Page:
Home Loan Refinancing FAQ
Refinancing a home loan can be quite overwhelming and even confusing especially to those unfamiliar with the industry. Below are answers to some of the most common questions to refinancing a home.
What is refinancing?
Refinancing simply means that you change your existing home loan to a new one that better suits your current circumstances.
How does refinancing benefit me?
Refinancing can allow you to have lower interest rates, reduce your monthly payments, change your loan to a fixed rate and even unlock equity in your home for a lump sum of cash.
How does refinancing work?
Funds from the new loan are used to pay for the current mortgage. The new loan generally comes from a different lender although your existing lender may be willing to provide refinancing for you as well.
How much can I borrow?
The exact amount you can borrow is dependent on your income and your ability to pay back the loan. Other factors which affect this figure include your current financial responsibilities and your credit history. Using a loan calculator will help you determine how much you can borrow.
What can I use the cash for?
If you decide to take out cash from your home, you can use it on anything you wish whether you have home renovations that need to be done or have potential investments.
What are the costs involved?
Fees need to be paid to both the current and new lender which can cost anywhere from $500 to $2,000 depending on your state or territory. These fees can include exit fees, stamp duties, valuation fees, application fees and possibly more.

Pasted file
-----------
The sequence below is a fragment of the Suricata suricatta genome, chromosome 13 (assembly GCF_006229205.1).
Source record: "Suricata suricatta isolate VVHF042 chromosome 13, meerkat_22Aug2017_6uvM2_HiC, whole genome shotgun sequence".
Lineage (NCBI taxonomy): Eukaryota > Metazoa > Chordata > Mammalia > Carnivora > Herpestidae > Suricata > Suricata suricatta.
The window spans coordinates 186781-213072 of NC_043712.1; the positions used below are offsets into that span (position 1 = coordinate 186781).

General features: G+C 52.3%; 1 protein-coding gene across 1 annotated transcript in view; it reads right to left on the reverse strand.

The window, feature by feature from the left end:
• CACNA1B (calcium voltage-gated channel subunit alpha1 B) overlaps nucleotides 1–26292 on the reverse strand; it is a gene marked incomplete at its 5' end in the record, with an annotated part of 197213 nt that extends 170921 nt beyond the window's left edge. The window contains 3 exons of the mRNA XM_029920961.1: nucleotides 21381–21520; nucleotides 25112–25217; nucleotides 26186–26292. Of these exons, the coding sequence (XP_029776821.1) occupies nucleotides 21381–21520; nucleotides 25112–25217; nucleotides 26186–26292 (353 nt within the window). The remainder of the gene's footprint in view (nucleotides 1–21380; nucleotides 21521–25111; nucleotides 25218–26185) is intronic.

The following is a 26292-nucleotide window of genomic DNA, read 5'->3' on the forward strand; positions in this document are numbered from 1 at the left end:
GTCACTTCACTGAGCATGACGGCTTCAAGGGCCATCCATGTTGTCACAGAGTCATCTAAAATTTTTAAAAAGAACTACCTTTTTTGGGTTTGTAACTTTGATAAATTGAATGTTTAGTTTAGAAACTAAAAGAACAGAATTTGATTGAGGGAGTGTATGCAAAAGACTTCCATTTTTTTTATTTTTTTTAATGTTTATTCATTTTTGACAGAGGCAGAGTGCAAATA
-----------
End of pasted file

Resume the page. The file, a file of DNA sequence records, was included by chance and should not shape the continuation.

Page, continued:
Is there any reason I shouldn’t refinance?
Generally, you shouldn’t refinance your home if your income is not stable, you have plans to move out, you have a poor credit history or the costs outweigh the benefits.
Should I consolidate my debt?
If you have credit cards, student loans and car payments, then consolidating all your debt into your home loan mortgage means that you only have one payment to worry about. Some lenders actually prefer that you consolidate and can even offer better terms if you do.
Can I still refinance with a delinquent record?
This will depend on your lender and your reason for being delinquent in the first place. If your lender determines that you are able to make payments, then they may have no problems with refinancing your mortgage. The only downside is that you could be left with less than ideal terms and conditions on your loan.
Still have questions?
Get more information about any refinancing questions or concerns that you may have by calling one of our Loan Monster consults at 1800 MONSTER. We are also available by email at firstname.lastname@example.org.
Filling out enquiry form takes less than a minute and one of our consultants will be in contact with you within 24 hours.
* The information contained in this website should not be taken as constituting personal advice. We recommend that you seek professional assistance before acting upon any information provided or linked on this web site.